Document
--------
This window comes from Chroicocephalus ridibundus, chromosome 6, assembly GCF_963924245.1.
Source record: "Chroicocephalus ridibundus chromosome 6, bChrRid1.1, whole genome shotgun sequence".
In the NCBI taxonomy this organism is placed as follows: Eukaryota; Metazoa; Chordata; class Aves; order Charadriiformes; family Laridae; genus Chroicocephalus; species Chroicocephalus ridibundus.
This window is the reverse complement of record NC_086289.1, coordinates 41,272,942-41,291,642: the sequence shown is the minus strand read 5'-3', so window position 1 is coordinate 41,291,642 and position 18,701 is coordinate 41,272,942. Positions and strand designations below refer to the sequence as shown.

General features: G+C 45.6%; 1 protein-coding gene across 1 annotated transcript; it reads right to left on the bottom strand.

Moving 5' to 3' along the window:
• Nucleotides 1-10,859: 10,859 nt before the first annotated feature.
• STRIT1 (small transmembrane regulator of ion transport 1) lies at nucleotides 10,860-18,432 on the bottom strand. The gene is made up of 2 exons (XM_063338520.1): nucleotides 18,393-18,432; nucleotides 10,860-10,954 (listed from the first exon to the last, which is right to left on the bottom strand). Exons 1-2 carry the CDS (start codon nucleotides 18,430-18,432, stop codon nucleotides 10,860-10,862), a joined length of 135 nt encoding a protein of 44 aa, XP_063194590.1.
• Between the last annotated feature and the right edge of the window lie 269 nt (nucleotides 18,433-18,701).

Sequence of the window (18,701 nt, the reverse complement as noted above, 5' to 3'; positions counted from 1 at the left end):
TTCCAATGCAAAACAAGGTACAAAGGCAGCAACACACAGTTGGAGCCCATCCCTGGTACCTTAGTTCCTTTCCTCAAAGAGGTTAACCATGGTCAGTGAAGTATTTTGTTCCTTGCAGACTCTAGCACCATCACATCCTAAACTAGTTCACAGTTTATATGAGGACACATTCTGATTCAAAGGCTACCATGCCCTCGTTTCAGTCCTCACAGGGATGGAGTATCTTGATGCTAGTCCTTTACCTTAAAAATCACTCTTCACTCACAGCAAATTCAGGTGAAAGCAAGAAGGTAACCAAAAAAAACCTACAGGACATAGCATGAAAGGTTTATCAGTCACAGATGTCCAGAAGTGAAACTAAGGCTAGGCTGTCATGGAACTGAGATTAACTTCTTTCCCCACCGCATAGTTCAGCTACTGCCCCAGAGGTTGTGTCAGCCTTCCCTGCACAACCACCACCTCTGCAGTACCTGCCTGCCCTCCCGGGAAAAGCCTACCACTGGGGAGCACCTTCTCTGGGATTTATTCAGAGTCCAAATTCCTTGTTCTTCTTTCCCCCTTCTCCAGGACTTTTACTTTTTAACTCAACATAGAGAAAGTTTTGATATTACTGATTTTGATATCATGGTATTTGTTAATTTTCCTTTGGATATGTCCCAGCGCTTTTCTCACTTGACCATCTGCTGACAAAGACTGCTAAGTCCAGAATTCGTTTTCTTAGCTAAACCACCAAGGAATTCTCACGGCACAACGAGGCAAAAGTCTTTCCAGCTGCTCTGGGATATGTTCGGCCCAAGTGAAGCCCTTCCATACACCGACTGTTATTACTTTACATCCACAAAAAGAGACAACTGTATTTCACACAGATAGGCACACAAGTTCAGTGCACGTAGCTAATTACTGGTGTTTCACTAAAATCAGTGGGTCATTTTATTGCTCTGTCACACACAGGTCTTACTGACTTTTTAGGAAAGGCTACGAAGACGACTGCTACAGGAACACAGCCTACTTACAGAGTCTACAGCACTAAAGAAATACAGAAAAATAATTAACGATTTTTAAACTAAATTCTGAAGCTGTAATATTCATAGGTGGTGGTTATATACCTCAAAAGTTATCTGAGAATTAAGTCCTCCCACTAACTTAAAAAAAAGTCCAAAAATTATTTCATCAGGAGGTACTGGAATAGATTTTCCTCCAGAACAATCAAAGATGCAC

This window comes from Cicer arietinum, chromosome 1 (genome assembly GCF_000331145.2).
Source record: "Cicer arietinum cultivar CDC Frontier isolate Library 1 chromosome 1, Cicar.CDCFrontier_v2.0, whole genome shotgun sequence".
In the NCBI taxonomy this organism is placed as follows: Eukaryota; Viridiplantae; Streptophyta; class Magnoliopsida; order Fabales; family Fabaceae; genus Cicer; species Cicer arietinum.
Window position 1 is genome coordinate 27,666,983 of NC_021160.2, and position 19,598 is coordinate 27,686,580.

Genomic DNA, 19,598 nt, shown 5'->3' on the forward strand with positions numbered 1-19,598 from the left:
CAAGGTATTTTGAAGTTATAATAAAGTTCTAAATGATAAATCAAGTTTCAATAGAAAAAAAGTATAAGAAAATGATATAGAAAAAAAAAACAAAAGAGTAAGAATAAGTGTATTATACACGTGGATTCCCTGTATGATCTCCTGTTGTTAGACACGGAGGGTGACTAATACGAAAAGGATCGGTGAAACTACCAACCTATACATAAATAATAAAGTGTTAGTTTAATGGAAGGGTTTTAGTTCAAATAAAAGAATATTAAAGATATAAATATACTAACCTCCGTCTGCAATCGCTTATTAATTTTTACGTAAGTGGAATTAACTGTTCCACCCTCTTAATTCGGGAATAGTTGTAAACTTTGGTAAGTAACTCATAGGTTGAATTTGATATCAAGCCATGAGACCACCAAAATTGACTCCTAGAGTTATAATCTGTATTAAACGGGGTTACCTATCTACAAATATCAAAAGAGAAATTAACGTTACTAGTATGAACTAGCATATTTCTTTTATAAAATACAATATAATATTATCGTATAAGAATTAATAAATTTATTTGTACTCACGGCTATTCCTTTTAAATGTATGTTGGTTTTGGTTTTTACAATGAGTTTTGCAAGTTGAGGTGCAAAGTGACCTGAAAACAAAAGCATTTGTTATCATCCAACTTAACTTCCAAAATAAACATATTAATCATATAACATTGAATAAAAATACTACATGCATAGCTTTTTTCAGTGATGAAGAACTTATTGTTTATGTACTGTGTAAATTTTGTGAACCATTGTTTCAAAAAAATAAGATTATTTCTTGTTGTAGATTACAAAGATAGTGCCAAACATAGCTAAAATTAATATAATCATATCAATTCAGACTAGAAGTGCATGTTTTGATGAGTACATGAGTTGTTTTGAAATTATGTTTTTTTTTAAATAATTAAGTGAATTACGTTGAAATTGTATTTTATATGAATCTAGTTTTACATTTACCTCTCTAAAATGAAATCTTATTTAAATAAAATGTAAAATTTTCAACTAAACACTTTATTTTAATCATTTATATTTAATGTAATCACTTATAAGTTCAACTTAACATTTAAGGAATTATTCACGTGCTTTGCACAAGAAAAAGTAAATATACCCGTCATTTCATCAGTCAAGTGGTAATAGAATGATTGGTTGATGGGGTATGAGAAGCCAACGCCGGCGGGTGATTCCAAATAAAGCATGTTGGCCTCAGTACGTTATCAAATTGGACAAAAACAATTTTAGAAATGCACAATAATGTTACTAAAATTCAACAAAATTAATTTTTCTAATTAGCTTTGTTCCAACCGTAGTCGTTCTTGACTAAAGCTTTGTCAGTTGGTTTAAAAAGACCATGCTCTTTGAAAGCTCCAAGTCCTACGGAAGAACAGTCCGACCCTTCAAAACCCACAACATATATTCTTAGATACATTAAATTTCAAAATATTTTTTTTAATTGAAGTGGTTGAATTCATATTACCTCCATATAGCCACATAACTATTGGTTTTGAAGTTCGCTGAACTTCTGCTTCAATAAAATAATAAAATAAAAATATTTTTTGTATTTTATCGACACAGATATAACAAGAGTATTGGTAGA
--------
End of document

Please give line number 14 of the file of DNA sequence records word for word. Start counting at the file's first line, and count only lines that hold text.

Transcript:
In the NCBI taxonomy this organism is placed as follows: Eukaryota; Viridiplantae; Streptophyta; class Magnoliopsida; order Fabales; family Fabaceae; genus Cicer; species Cicer arietinum.